Get Me Up, Wake Me Up, Dreams Are Filling

Mix number two is like a bridge between parts one and two. Still notable for a relative spattering of commercial tunes, some of the remixes are a little more obscure and there are also some lesser-known anthems here. This is a double-edged sword. This is a reasonably good ‘transition’ mix, offering some familiarity for those who want recognisable tunes and possible introducing them to some stonking new ones. The flipside is that it’s neither one nor the other, ultimately rendering it only partly effective in each direction.

Compared to mix one, this is a superior mix, although it requires a long ‘session’ to truly appreciate it. It gets better as it gets going, Pearce saving the really euphoric stuff for the end of the disc when he has pretty much whipped you into frenzy. Indeed, it actually starts quite badly. Calvin Harris’s I’m Not Alone is not really a trance tune (only the Tiesto remixes could boast that) and opening the mix with such a commercial nod is probably not a great idea. Indeed, it’s slightly ironic that the tune mixes into a real Tiesto tune – could the record label not have stretched to the Tiesto mix of the Harris tune? Overall, this is probably more a mix for the instrumental trance enthusiasts. There are fewer vocal numbers here but the ones there are verge more towards the epic end of the scale. I’d argue that it’s on this mix that the short track length is least desirable. Some of these tunes just don’t have enough time to get going and it really is the sum of its parts.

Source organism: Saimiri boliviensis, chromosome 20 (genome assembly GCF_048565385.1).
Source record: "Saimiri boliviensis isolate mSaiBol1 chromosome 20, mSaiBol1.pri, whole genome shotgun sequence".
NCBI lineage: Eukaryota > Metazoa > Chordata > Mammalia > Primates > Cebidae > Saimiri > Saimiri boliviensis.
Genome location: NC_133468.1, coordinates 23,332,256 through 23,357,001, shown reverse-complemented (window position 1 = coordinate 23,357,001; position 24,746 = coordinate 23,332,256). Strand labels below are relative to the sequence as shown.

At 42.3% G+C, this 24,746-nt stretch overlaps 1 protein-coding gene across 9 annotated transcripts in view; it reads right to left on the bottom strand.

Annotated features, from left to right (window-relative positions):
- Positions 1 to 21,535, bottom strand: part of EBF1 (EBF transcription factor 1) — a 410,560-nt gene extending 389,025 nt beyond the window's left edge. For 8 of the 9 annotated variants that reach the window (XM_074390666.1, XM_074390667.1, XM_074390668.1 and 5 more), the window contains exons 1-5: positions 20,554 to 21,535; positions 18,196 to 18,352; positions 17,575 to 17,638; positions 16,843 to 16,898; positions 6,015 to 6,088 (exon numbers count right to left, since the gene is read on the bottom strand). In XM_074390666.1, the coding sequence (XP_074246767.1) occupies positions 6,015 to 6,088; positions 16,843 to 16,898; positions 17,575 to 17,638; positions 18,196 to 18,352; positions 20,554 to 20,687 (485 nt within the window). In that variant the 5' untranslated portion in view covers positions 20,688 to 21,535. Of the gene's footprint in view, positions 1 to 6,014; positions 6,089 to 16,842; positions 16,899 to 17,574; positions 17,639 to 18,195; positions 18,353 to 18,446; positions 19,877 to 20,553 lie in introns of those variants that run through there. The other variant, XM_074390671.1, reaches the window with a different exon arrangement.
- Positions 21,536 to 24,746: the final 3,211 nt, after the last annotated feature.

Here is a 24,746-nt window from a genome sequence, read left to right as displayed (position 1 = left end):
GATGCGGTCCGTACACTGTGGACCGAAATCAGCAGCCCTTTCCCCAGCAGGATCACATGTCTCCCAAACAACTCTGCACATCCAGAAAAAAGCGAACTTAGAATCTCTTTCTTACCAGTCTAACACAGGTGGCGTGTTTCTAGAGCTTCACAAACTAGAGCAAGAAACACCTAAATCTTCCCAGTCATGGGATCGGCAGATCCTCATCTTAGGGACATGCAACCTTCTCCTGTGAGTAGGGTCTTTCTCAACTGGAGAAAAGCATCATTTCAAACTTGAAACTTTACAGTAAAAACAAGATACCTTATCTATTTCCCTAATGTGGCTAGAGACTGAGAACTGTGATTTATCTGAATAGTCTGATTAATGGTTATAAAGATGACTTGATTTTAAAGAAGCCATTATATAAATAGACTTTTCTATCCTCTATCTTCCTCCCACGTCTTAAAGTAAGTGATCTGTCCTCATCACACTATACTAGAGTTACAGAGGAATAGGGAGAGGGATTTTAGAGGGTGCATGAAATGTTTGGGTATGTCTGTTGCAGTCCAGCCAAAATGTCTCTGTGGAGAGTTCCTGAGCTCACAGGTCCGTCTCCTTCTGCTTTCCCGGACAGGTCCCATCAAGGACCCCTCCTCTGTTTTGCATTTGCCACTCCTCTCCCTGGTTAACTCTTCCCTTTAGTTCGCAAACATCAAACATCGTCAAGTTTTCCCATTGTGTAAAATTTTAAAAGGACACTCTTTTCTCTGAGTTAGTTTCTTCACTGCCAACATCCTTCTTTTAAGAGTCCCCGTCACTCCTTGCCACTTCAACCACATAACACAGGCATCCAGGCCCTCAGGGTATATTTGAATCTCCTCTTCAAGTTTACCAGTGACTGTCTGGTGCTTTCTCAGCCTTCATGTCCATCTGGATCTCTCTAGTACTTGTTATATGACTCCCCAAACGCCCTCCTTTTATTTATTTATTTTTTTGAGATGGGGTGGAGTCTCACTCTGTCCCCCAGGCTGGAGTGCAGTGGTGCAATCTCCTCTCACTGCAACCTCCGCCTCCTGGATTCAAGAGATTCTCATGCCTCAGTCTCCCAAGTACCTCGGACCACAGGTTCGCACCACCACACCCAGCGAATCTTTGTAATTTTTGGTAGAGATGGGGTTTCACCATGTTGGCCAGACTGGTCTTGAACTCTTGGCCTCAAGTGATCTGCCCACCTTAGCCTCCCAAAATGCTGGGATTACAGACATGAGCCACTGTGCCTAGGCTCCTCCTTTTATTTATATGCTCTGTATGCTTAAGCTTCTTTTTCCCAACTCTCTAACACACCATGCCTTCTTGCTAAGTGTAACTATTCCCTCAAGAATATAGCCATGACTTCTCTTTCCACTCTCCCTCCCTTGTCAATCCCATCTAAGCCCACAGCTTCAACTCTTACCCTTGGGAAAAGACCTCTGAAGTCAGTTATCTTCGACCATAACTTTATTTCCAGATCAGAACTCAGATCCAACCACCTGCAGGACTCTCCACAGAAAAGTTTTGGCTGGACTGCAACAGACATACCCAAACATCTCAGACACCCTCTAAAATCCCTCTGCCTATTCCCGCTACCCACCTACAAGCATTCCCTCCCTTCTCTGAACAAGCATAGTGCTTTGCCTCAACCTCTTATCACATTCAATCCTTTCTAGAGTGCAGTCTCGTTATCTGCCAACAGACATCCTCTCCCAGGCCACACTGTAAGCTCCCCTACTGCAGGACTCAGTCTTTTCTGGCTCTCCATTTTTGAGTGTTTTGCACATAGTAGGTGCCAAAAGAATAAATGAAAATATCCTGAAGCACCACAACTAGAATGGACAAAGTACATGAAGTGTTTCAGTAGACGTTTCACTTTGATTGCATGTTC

Andain – Beautiful Things (Jorn Van Deynhoven’s Sundale Mix)

Beautiful Things remains one of the world’s biggest ‘overlooked music’ mysteries. Released in 2004, it’s one of the most gorgeous, tranquil and uplifting trance tunes ever released, but got barely a whiff of radio play in the UK. Andain are a curious mixture of rock, house and folk music and I can’t help thinking that the remixes didn’t really reach the right audiences. The Sundale Mix is a little more upbeat than the best mixes (the Gabriel and Dresden remix is legendary) but it still takes pride of place late in the mix here.